Today was a day for art. And a day for sun. Of course it's only the one day that I decide to walk where it rains. The rest of the weather here has been just lovely. But never mind that: Art!
Off I went in search of the Christchurch Art Gallery, and stepping inside I was – underwhelmed. I'm not going to lie. Me and art have never really seen eye to eye. I like graffiti, I like comic books, I like video games. These are art to me. Why some people claim that video games aren't art (I'm looking at you Ebert) is beyond me. If Saving Private Ryan is art, how could anyone deny that games like Modern Warfare 2 (which I happened to play some multiplayer recently of) are not? They're no different – except for perhaps that the video game allows you to enter the world, and creates more fear, tension, and emotional connection with the characters as you feel partially responsible for their safety. But never mind that – more on that tomorrow, when I sit down and give it a good go.
This art gallery? Some pictures. Some paintings. Some sculptures. And then there was an exhibit that made me reconsider things. As I've mentioned before, I don't like reconsidering things, or have new ideas brought to me – well I do like it, but if I've missed this, what else am I failing to consider?
This room – it presented science as art. It had basic experiments, some shooting little sparks as a pendulum scored oak like a giant wood burning kit – everyone's favourite childhood toy, until safety became an issue somewhere in the early nineteen nineties.
Science as art. And why shouldn't it be? Again – I didn't really like any of the pieces here, but as a concept, I thought it was very interesting. Much like the blue room upstairs, which features art of all types and forms that happens to be blue. This would have impressed me much more if I'd seen it before google added the colour filter to their image search program. Looking up “green” and then clicking to find all “red” results? That entertains me far more than it should.
As I made my way from the art gallery I headed for food – food that could be purchased with a credit card, as I'd been trying to avoid taking another withdrawal hit from the bank my whole time in country. Plus, I remembered that I earned points with my credit card. I don't really know what I'm going to do with these points, but I'd rather have points than no points, so credit card seemed to be the way to go.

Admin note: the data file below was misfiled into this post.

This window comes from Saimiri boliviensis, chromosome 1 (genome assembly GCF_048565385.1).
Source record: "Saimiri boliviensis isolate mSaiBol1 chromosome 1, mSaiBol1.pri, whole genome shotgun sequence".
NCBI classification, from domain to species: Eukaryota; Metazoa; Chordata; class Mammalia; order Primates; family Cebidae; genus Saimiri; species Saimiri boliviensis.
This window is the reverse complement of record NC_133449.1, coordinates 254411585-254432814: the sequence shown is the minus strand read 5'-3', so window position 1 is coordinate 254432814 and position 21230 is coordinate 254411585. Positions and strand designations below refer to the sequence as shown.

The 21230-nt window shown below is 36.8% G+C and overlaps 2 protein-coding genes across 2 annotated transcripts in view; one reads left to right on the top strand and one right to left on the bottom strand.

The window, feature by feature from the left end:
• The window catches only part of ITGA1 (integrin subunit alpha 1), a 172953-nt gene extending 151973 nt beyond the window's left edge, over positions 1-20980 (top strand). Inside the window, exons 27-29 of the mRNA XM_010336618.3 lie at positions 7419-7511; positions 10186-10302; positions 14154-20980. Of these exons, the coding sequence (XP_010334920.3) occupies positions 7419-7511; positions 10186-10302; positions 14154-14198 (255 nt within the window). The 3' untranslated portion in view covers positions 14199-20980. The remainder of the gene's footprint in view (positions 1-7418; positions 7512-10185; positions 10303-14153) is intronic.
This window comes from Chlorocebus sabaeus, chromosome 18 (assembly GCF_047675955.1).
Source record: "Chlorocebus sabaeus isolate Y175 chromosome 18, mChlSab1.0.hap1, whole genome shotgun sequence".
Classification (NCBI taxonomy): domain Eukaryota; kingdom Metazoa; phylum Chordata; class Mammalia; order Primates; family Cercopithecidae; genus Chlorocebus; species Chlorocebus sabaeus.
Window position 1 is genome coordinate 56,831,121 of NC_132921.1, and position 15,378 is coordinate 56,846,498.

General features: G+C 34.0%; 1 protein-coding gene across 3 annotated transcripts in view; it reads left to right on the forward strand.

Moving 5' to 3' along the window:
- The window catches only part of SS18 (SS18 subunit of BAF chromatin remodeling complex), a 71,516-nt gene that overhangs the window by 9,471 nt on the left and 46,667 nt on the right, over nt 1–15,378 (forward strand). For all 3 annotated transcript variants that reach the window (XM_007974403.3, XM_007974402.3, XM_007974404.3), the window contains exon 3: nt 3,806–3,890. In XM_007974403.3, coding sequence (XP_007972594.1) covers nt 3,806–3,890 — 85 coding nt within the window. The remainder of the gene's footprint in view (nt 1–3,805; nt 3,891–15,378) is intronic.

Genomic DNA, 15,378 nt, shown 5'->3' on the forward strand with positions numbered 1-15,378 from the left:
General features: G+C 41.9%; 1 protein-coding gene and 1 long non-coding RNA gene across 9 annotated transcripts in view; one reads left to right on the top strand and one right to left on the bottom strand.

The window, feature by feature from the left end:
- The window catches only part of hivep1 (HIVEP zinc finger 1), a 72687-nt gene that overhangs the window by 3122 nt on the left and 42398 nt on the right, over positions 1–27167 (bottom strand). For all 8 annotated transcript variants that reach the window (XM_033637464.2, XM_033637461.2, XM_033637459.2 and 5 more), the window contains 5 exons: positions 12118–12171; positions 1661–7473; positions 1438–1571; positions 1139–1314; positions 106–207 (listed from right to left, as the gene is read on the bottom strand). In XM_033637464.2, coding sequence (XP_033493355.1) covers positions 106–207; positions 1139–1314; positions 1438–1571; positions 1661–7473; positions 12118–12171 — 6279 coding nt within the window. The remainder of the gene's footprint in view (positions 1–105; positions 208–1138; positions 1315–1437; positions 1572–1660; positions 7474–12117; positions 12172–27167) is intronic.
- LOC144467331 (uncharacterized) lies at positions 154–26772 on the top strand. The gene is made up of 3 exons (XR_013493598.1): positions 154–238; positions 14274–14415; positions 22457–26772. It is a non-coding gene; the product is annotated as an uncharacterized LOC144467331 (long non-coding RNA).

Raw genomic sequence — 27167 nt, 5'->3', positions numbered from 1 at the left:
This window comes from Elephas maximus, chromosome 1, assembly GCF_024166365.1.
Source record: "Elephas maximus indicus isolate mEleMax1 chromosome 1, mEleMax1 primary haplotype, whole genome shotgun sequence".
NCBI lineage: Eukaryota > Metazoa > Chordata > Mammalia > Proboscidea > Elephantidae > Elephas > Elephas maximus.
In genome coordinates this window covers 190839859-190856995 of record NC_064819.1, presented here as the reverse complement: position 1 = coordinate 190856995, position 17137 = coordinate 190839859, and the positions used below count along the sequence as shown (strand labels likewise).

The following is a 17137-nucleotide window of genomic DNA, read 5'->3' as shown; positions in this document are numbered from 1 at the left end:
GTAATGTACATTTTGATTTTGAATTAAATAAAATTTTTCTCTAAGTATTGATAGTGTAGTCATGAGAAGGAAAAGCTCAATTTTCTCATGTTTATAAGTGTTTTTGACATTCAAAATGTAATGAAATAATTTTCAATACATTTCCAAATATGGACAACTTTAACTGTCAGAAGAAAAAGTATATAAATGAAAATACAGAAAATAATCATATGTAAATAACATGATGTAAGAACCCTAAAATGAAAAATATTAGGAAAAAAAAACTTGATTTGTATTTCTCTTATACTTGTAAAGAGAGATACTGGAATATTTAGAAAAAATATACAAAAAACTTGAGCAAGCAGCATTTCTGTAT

Man, I tell you – I have probably tripled or quadrupled my lifetime Whopper intake in the last few months. Who knew it was so good? Who knew. If one graphed it, there would be a huge 2010 Whopper spike. But moving on, I made my way to the library after eating, where I planned to read the four “Sleeper” trades. Unfortunately, shelving them together yesterday may have been a mistake as all four with now withdrawn. Never to fear, I found the two Vinyl Underground trades. These are comics I'd been meaning to read for some time, and ones that came back on my radar a few months back while reading the news for such graphic-novel magazines.
Vinyl Underground: It's about these kids in London being paranormal detectives. But it's better than that, in that it gives you a really good history of some of London's prominent, and less prominent, locations. And, as it was canceled early - but with warning – it tells a nice complete 12 issue story, that feels only slightly rushed towards the end. Better than the hanging ending of Books of Magic though. Poor, un-concluded, Tim Hunter.
After spending a few hours digesting, and once more falling comfortably under the spell of, the comics I headed out of the library to find the contemporary art gallery before it closed. Just down the street from the public library, it was not a hard challenge. But the gallery itself? Also less than impressive. What was a good selling point, thought, is that this was a sales gallery. Sure it was an art gallery, but one where every piece had a price tag attached to it. Just as the – dare I say – heroine in Shopaholic craved so much for. You could see the pieces, and then think, huh? Eight thousand? Really? Before coming across much better pieces prices at the still unreasonable one thousand. I think that artists must be the most ridiculous of people. I mean, honestly, either their audacious or mad.
One piece was a number of Warhammer figures, uncut from their grey square containment, unpainted, lined in a row. The price? Five thousand. Anyone could recreate this for one hundred dollars. Therre was nothing special, no deeper meaning, much like a construction paper book opened and framed. Now – to as that price, they either believe that they've created something profound – mad – or they know it's crap and they're trying to pawn it off – audacious.
Art. Modern art. Ridiculous. Now drawings, paintings (that look like something – even if stylized, that look like SOMETHING) those I can go with. An if you show me some original Humberto Ramos sketches? Well then we'd be talking – but Warhammer figurers? No thanks. If that's art, then just about every geekshop in the world is an art gallery. They cut, and paint theirs too. Line them up and put them on sale for tens of thousands! That seems about right in this market, yeah?
Only so long could be spent around such foolishness before I tired, and took the bus back home, where more Modern Warfare 2 was played in terrible multiplayer action, leaving me quite defeated more often than not. I remember when I was the young one, and – you know – good at these things. How times change.
Whatever, I've been around the world! (And thus the travel snob begins to emerge. I must beat it back away into the dark where it belongs. No one likes a travel snob. Any story that begins, “when I was in...” is destined to fail.)
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